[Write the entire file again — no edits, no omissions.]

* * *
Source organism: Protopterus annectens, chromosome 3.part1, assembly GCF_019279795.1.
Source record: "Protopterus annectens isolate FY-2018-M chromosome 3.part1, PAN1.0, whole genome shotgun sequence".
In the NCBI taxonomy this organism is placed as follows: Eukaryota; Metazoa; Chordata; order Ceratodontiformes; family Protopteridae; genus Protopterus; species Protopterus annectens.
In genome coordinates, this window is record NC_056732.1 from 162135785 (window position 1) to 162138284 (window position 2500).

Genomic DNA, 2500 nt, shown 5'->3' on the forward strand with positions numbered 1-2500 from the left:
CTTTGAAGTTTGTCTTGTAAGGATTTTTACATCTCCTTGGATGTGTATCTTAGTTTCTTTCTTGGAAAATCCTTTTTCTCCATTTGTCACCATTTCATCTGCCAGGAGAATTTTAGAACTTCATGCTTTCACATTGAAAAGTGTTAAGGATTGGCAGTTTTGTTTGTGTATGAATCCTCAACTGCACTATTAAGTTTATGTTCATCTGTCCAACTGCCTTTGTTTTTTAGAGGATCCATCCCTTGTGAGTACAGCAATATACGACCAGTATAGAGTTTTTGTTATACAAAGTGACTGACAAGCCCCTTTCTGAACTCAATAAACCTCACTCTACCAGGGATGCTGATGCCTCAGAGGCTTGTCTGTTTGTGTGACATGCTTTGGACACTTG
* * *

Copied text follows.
Source organism: Protopterus annectens, chromosome 3.part1, assembly GCF_019279795.1.
Source record: "Protopterus annectens isolate FY-2018-M chromosome 3.part1, PAN1.0, whole genome shotgun sequence".
In the NCBI taxonomy this organism is placed as follows: Eukaryota; Metazoa; Chordata; order Ceratodontiformes; family Protopteridae; genus Protopterus; species Protopterus annectens.
In genome coordinates, this window is record NC_056732.1 from 162135785 (window position 1) to 162138284 (window position 2500).

Genomic DNA, 2500 nt, shown 5'->3' on the forward strand with positions numbered 1-2500 from the left:
CTTTGAAGTTTGTCTTGTAAGGATTTTTACATCTCCTTGGATGTGTATCTTAGTTTCTTTCTTGGAAAATCCTTTTTCTCCATTTGTCACCATTTCATCTGCCAGGAGAATTTTAGAACTTCATGCTTTCACATTGAAAAGTGTTAAGGATTGGCAGTTTTGTTTGTGTATGAATCCTCAACTGCACTATTAAGTTTATGTTCATCTGTCCAACTGCCTTTGTTTTTTAGAGGATCCATCCCTTGTGAGTACAGCAATATACGACCAGTATAGAGTTTTTGTTATACAAAGTGACTGACAAGCCCCTTTCTGAACTCAATAAACCTCACTCTACCAGGGATGCTGATGCCTCAGAGGCTTGTCTGTTTGTGTGACATGCTTTGGACACTTG